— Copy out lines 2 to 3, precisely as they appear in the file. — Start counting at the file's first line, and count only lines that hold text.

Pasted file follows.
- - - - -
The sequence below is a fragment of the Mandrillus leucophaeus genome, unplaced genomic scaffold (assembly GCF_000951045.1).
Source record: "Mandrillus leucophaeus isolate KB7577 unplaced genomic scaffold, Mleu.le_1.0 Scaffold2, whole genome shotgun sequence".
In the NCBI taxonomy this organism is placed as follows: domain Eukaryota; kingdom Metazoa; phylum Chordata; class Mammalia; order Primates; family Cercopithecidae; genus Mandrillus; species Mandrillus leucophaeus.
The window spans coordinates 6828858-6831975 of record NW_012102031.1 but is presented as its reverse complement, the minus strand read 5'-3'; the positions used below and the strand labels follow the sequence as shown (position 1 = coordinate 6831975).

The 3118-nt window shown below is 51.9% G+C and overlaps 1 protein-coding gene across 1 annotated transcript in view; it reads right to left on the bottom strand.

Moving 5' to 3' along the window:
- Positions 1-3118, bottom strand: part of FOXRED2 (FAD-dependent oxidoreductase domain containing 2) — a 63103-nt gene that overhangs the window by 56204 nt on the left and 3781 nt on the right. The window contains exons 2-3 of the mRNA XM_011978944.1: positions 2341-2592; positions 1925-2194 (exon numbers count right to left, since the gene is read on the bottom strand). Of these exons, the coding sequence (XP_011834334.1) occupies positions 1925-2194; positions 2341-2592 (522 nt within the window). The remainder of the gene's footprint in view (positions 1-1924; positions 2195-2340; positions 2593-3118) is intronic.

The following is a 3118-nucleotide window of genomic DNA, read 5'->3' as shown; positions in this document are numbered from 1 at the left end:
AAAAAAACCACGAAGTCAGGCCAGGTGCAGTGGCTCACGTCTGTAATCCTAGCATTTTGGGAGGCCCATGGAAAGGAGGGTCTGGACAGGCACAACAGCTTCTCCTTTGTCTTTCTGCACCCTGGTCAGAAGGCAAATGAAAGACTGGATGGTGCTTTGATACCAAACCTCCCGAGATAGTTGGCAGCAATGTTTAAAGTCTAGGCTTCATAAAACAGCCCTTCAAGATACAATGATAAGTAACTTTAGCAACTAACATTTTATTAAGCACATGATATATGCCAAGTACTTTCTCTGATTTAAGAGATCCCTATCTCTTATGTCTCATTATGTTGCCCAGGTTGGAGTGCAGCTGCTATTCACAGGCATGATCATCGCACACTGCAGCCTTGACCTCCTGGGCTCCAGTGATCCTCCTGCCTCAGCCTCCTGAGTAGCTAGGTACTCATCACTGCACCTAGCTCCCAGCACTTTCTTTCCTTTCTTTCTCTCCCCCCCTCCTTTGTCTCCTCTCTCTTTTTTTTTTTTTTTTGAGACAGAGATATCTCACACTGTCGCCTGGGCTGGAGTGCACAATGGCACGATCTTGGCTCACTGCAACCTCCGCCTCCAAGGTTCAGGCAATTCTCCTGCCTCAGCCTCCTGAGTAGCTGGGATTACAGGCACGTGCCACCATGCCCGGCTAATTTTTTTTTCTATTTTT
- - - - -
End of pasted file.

Source record: "Mandrillus leucophaeus isolate KB7577 unplaced genomic scaffold, Mleu.le_1.0 Scaffold2, whole genome shotgun sequence".
In the NCBI taxonomy this organism is placed as follows: domain Eukaryota; kingdom Metazoa; phylum Chordata; class Mammalia; order Primates; family Cercopithecidae; genus Mandrillus; species Mandrillus leucophaeus.